mangochutney

Tasty bits and pieces from the internet, mixed with opinions and canned.

Last Week Tonight segment on Authoritarianism

Another brilliant segment produced by John Oliver's team. It's something people in the U.S. should watch because their country is being turned into an authoritarian regime piece by piece, day by day. The institutions John Oliver mentions as protecting U.S. citizens from the bad impulses of Trump are being steadily dismantled by him and his cronies.

If the people this country don't stand up and start to work against it, they will soon find themselves in a country with no law but the word of their Führer. The poor sods who helped him gain power, the ones cheering for him at his Nuremberg Rally rallies, cheering for the abuse he screams at the press, immigrants, LGBTQ people, and any other enemy-of-the-day Trump conjures, will be the first to suffer once the economy plummets completely because the kleptocratic swamp Trump has created looted the country for everything that it was worth, and they will be the first ones he sends to die if he starts a war to distract from his domestic failures.

The dulcet tones of a husky

I love dogs, I believe that we humans don't deserve these amazing companions, and I'm also acutely aware that when considering a husky as a family member, you have to take into account how communicative they can be.

So without further ado, I present the husky fire alarm:

Empfehlung: Schotterradelstrecke im und um den Mattheiser Wald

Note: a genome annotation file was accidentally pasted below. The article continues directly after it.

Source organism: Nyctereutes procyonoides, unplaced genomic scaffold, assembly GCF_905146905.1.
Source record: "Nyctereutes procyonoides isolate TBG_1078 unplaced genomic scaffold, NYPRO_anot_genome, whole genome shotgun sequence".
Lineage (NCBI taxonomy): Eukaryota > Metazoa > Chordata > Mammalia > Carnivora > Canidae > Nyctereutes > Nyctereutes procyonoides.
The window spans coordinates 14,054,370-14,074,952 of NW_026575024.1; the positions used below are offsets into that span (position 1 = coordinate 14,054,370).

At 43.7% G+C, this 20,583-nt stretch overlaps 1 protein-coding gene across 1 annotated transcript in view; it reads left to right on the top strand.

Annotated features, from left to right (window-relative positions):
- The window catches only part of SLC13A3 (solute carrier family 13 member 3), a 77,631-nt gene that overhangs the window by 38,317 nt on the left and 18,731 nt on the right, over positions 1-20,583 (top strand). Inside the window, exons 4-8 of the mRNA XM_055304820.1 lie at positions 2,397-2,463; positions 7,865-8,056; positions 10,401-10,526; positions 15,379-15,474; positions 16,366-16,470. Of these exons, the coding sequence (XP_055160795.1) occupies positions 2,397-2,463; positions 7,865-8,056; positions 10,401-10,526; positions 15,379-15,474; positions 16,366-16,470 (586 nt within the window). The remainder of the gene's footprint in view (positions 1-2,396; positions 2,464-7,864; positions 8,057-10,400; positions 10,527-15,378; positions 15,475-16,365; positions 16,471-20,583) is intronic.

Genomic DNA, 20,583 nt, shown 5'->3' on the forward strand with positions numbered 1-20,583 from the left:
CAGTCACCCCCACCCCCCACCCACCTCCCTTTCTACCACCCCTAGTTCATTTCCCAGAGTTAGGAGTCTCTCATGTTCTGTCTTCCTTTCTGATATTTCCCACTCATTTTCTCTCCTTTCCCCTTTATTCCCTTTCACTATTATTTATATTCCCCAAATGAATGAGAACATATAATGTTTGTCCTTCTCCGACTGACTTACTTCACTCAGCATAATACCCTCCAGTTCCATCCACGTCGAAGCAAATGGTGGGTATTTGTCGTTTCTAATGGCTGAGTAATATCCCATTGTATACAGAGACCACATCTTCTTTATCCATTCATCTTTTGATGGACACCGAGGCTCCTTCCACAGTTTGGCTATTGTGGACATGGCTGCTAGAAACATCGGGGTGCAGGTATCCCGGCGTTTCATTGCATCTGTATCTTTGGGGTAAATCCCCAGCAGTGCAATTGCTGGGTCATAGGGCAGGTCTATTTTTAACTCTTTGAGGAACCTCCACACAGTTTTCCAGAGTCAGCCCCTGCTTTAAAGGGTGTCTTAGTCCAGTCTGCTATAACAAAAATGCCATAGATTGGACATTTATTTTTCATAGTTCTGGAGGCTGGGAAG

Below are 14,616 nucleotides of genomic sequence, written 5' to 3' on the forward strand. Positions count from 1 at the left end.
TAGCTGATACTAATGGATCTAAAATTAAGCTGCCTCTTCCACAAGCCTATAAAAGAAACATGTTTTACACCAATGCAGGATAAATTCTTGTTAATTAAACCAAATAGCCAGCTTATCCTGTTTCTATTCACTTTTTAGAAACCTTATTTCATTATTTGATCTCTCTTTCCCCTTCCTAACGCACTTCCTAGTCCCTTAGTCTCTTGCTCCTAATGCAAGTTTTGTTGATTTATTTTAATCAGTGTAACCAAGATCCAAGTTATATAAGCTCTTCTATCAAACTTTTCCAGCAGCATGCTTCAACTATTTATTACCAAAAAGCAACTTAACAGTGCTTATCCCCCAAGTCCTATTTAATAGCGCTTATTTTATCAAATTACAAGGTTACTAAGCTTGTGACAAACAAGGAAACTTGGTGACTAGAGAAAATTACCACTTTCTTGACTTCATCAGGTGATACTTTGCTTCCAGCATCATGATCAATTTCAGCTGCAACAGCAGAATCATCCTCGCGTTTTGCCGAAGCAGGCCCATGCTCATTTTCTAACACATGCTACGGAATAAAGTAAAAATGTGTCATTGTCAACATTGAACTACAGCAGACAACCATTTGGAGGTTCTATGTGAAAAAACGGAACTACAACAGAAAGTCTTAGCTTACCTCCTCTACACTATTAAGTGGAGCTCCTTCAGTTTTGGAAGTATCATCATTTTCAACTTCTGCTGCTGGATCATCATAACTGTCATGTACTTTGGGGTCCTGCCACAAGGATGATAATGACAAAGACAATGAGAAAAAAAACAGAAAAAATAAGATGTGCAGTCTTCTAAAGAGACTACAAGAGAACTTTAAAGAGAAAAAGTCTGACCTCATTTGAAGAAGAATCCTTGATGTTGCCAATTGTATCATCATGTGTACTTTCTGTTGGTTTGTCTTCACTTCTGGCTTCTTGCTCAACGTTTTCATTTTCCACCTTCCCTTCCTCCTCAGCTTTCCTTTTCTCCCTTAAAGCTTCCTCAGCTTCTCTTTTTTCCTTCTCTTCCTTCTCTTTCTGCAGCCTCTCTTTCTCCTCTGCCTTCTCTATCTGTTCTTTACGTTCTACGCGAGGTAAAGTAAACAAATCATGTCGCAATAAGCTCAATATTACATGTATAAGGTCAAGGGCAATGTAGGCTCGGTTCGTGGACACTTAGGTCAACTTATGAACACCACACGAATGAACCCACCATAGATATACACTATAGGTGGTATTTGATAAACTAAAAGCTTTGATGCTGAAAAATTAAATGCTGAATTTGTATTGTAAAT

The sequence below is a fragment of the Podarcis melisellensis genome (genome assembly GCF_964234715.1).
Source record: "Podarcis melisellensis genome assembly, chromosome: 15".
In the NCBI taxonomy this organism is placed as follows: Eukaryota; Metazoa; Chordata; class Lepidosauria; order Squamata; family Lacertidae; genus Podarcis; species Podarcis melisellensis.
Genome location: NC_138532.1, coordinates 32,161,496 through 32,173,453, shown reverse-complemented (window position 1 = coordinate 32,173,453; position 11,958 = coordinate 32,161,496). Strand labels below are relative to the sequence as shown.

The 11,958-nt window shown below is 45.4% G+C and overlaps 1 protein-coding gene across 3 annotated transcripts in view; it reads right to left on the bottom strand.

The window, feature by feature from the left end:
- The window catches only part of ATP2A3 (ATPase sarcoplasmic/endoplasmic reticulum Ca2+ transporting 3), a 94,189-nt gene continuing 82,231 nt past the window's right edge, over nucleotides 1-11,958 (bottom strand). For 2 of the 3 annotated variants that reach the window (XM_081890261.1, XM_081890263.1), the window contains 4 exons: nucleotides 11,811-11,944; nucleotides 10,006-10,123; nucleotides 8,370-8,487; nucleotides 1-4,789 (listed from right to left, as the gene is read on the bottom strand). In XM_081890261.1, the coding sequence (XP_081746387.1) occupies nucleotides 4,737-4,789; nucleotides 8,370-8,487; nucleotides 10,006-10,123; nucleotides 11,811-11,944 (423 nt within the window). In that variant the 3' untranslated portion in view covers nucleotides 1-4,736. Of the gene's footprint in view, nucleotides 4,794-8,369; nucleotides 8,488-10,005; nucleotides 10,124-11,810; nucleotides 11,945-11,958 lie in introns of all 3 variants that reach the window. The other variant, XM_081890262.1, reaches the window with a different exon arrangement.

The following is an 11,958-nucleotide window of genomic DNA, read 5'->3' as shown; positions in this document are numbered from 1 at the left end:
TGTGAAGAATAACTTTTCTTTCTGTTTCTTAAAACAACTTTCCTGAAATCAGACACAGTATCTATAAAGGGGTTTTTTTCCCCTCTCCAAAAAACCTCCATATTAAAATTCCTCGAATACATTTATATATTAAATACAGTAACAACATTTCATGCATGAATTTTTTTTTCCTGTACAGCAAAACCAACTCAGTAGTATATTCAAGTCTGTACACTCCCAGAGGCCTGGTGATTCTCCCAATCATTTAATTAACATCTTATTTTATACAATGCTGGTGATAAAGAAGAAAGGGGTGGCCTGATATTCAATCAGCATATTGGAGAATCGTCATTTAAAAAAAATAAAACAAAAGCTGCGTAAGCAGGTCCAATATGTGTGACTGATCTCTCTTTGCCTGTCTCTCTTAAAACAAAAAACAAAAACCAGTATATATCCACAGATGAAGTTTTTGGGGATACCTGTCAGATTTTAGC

Ich habe seit etwas über einem Jahr wieder enorm Spaß am Radfahren und bin beim Fahrradtyp CX/Gravel hängengeblieben. Leider sind viele Strecken auf Komoot eher für Mountainbikes ausgelegt und mit einem ungefederten CX-Rad kommt man da häufig weder gut rauf, noch gesund runter (selbst, wenn ich als Streckentyp "Fahrrad mit Schotter" angebe).

Ich bastele mir also seit einiger Zeit so meine eigenen Touren und teile hier meine erste, fertige Tour. Sie verbringt viel Zeit auf Schotterpfaden, Waldautobahnen, in den Weinbergen, und unbefestigten Wegen im Wald. Außerdem gibt es am Anfang/Ende einen richtig hübschen Anstieg den Petrisberg hoch. Start- und Endpunkt ist das Restaurant "Jahreszeiten" am Turm Luxemburg, in dem ich immer wieder gerne einkehre.

Viel Spaß!

Republicans, the Government Overreach Party

This editorial cartoon drawn by Bruce MacKinnon and published in The Chronicle Herald popped up in my Twitter feed this morning and I'm alternating between amazement, speechlessness, sadness, and fear for the U.S.A.

Bruce MacKinnon's editorial cartoon for Sept. 29, 2018. - Bruce MacKinnon, Copyright: The Chronicle Herald Bruce MacKinnon's editorial cartoon for Sept. 29, 2018, Copyright: The Chronicle Herald

The cartoon shows the arms of a person pinning down the blindfolded Lady Justice on a bed, with a hand over her mouth, in reference to the accusation made by Christine Blasey Ford against Brett Kavanaugh, the Supreme Court nominee. The cufflinks of the abuser have the GOP's elephant on them.

I think this is an amazing piece of political satire, absolute genius. I'm German, I live in Germany, I'm only indirectly affected by what happens over there but the proceedings of last week, which were hard to ignore even over here, had me speechless so many times.
To me, it's inconceivable that the GOP props up a man for the highest judicial position in the country, who has had a number of credible accusations of sexual assault, and testimony of character leveled against him, that absolutely disqualifies him not just for the Supreme Court but for any position in the judicial system. And that doesn't even cover the frankly insane and disgraceful performance before the Judicial Committee which betrays a deep disdain for the rule of law, hatred towards women, and shows a complete lack of capacity for impartiality.

It's sad that U.S. politics is at a point where the Republicans, who have long been a danger to the U.S.A., are now willing to risk the last shred of independence of the Supreme Court to push through their agenda of hate, misogyny, homophobia, and shameless pursuit of power over other people, all of it driven by nothing but greed.